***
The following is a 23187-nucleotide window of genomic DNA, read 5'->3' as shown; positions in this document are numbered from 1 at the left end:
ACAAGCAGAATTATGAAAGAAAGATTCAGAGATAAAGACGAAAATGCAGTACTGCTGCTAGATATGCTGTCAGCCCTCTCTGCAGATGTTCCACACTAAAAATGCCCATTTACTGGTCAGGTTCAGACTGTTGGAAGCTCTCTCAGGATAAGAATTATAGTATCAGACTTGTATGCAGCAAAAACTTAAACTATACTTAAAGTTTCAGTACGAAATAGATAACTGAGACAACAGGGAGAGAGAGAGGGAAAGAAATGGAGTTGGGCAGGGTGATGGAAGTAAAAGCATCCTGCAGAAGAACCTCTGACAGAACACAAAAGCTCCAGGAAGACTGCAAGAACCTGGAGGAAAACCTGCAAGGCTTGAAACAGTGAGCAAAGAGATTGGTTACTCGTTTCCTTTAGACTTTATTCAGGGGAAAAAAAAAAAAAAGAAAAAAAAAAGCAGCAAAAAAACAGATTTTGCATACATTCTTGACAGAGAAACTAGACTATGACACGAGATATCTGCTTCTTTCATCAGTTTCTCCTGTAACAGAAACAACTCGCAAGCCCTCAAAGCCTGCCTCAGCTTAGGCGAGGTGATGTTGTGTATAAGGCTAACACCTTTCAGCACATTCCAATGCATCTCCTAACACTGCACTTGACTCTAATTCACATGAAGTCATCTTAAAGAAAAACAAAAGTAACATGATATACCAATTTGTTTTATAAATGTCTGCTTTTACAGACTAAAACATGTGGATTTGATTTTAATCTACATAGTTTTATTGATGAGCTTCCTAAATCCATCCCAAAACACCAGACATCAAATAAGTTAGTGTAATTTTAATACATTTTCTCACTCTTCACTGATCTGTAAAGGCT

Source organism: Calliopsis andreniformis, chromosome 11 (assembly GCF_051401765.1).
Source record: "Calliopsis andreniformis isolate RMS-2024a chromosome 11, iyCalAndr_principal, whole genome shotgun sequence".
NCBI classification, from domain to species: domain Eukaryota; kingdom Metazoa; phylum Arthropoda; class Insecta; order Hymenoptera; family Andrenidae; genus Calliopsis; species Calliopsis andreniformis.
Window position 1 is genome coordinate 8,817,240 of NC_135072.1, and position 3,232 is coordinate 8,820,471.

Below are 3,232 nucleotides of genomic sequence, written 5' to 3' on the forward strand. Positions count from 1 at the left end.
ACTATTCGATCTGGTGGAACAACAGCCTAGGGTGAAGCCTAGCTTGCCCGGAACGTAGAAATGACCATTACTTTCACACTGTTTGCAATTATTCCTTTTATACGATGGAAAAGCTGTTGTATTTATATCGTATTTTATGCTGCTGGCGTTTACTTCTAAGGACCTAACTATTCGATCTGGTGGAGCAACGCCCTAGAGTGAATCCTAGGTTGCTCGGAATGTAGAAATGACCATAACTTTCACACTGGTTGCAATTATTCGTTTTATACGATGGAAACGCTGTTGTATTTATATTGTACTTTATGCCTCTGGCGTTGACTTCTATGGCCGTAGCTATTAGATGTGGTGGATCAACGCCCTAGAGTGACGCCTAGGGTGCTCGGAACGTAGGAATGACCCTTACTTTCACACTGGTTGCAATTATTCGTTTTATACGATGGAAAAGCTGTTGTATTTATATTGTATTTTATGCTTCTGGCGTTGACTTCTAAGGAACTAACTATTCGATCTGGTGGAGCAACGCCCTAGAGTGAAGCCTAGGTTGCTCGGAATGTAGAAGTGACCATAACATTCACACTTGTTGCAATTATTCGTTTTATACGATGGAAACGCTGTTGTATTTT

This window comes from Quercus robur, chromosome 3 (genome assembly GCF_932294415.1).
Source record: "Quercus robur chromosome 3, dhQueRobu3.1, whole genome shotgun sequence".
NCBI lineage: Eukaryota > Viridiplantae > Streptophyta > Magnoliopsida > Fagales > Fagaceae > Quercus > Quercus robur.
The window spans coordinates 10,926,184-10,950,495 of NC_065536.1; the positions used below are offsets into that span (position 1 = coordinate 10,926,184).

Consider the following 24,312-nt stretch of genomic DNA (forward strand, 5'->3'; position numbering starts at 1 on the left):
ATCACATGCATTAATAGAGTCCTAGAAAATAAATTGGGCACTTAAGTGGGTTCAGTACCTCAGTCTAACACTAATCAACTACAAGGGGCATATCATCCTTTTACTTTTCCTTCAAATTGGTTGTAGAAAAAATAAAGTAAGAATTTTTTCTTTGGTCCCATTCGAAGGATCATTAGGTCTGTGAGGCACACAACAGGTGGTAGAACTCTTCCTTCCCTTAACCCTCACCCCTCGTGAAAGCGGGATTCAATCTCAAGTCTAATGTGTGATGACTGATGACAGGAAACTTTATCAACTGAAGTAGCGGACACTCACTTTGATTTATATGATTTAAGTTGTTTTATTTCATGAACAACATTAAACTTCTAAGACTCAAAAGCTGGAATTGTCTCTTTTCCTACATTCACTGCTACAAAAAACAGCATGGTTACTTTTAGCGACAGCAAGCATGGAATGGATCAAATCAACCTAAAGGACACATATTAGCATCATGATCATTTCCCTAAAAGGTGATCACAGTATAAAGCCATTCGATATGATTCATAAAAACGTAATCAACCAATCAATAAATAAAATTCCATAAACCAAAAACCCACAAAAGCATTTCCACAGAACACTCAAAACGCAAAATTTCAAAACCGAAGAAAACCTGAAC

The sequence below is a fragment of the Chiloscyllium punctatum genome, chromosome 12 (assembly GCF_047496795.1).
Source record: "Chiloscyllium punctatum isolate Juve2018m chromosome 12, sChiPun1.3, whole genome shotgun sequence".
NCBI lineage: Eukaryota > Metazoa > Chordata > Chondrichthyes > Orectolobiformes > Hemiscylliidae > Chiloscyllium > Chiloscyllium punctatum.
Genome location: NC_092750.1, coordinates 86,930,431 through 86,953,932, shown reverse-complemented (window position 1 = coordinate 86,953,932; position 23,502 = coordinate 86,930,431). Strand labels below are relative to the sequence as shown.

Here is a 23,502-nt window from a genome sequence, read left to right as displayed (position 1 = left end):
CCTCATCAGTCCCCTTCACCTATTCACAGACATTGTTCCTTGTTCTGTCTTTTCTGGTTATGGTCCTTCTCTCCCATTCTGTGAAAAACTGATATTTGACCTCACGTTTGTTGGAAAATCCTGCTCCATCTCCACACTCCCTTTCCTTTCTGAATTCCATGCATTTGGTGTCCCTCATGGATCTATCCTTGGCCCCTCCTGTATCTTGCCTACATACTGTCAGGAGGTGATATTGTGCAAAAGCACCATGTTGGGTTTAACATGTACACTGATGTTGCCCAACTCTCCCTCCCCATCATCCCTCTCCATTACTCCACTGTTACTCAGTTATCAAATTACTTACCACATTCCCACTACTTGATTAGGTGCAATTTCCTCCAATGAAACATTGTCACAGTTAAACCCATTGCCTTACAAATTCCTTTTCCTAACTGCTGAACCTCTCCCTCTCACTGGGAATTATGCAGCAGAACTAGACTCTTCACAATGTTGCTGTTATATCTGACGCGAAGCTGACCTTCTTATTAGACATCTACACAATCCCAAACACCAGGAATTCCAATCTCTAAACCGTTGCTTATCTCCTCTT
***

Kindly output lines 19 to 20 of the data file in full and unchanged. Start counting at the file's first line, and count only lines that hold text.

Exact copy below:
Here is a 23,502-nt window from a genome sequence, read left to right as displayed (position 1 = left end):
CCTCATCAGTCCCCTTCACCTATTCACAGACATTGTTCCTTGTTCTGTCTTTTCTGGTTATGGTCCTTCTCTCCCATTCTGTGAAAAACTGATATTTGACCTCACGTTTGTTGGAAAATCCTGCTCCATCTCCACACTCCCTTTCCTTTCTGAATTCCATGCATTTGGTGTCCCTCATGGATCTATCCTTGGCCCCTCCTGTATCTTGCCTACATACTGTCAGGAGGTGATATTGTGCAAAAGCACCATGTTGGGTTTAACATGTACACTGATGTTGCCCAACTCTCCCTCCCCATCATCCCTCTCCATTACTCCACTGTTACTCAGTTATCAAATTACTTACCACATTCCCACTACTTGATTAGGTGCAATTTCCTCCAATGAAACATTGTCACAGTTAAACCCATTGCCTTACAAATTCCTTTTCCTAACTGCTGAACCTCTCCCTCTCACTGGGAATTATGCAGCAGAACTAGACTCTTCACAATGTTGCTGTTATATCTGACGCGAAGCTGACCTTCTTATTAGACATCTACACAATCCCAAACACCAGGAATTCCAATCTCTAAACCGTTGCTTATCTCCTCTT